Fortune has suggested that Bartz’s comment may have cost her her contractual “without cause termination” severance payments (of some $10 million). This is unlikely, at least on the basis of Bartz’s employment contract: the non-disparagement clause does not list any penalty for violation. So unless more specific consequences of violation are contained in another Bartz/Yahoo agreement, Bartz could be liable for breach of contract, with damages to be determined through trial but not loss of her termination payment.
Section 6 (“Termination of Employment”) of Bartz’s employment contract includes the sentence “Upon any termination of employment, you shall promptly resign from the Board and all officerships, directorships or fiduciary positions with the Company and its affiliates.” In addition, the Form of Release Agreement (Exhibit A to Bartz’s employment contract) reads:
To the extent you have not previously done so as of the Separation Date, you hereby resign from your position as the Chief Executive Officer of the Company and from any and all offices you have with the Company’s subsidiaries and/or affiliates, including the Company’s Board of Directors or any fiduciary or other committee with respect to any benefit plan of the Company or any of the Company’s subsidiaries and/or affiliates. You shall execute such additional documents as requested by the Company to evidence the foregoing. After the Separation Date, you shall not represent yourself as being an officer, director or employee of the Company or a fiduciary of any such benefit plan for any purpose.
Bartz does not have to sign the Release Agreement, but only gets her “termination without cause” severance payments if she does. Arguably Bartz’s Fortune interview violates the last sentence of the above quoted Release Agreement provision (assuming Bartz’s “Separation Date” was the day she had the firing call), in that she stated she is on Yahoo’s board. Since this was literally true at the time, it is unlikely Yahoo would be able to successfully press against Bartz on this point (assuming Bartz signs the Release Agreement at all).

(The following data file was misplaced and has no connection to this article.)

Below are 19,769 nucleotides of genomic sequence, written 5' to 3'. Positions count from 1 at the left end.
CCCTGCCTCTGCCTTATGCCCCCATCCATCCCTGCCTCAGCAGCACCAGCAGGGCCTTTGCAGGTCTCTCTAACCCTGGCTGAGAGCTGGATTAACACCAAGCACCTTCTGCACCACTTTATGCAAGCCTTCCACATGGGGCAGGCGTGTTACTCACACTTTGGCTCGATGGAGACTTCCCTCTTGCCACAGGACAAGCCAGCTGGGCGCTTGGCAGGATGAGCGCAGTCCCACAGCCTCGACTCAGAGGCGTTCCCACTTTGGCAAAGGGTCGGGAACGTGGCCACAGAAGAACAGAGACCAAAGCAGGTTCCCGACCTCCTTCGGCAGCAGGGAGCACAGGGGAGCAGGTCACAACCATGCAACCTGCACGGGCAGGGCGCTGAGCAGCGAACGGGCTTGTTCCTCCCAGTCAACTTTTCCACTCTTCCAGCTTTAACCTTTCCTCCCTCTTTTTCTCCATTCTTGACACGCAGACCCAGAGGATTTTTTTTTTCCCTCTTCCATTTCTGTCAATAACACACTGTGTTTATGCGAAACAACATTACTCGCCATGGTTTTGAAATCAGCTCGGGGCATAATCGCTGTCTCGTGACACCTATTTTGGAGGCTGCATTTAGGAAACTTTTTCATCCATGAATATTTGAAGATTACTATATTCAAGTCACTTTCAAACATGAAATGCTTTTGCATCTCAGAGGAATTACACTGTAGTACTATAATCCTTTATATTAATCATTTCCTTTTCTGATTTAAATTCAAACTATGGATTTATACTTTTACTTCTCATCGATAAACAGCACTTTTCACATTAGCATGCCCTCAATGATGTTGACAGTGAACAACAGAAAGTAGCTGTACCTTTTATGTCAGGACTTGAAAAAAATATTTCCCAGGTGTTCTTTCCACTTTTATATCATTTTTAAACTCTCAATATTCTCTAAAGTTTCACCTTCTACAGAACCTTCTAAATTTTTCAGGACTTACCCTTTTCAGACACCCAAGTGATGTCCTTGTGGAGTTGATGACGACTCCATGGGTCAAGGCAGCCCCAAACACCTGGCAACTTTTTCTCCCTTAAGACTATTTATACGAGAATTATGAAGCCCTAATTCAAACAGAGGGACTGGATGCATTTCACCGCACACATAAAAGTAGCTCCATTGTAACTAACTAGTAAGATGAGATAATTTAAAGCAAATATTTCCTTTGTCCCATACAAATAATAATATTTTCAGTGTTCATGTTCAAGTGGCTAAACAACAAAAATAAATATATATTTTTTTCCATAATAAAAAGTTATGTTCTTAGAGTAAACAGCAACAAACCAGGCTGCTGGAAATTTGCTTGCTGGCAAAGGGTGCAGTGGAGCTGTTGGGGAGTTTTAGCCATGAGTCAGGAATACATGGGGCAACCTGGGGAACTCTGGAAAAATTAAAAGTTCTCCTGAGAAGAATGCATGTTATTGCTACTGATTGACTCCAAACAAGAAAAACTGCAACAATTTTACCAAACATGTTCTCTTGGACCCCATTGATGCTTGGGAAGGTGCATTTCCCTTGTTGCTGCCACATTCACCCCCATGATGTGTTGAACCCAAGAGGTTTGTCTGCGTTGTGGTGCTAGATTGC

Corporate governance expert (and shareholder activist) Nell Minow, according to Fox Business, feels that Bartz may have some wiggle room, in that Bartz has been elected to the board by Yahoo’s shareholders, but that Bartz is probably just using this issue as a negotiating tactic. I agree that this is probably a negotiating tactic but do not see any wiggle room. This is very clear language; Bartz is contractually obligated to resign from Yahoo’s board. She can, of course, attempt to stand for election to Yahoo’s board at its next annual meeting, but this is unlikely to work (and Bartz is unlikely to desire it). If Bartz does not resign from the board, Yahoo can sue her for breach of contract with a court order for her to resign and money damages against Bartz on this point the likely outcome.
My guess is that Bartz will sign a release agreement with Yahoo, under which (1) she gets paid amounts owing to her for termination without cause, (2) she resigns from the board, (3) Yahoo releases her from all claims for breach of contract for breach of contract regarding (i) non-disparagement and (ii) failure to resign from Yahoo’s board and (4) she agrees to a new, prospective non-disparagement clause, possibly strengthened by holding back part of her termination payment for the term of the clause to ensure compliance.
Both Bartz’s employment contract and the Form of Release Agreement are governed by California law. I am not a California lawyer, and so none of the opinions written above should be taken as legal advice on these points. The good news: both Bartz and Yahoo should be able to afford their own California-qualified employment lawyer(s).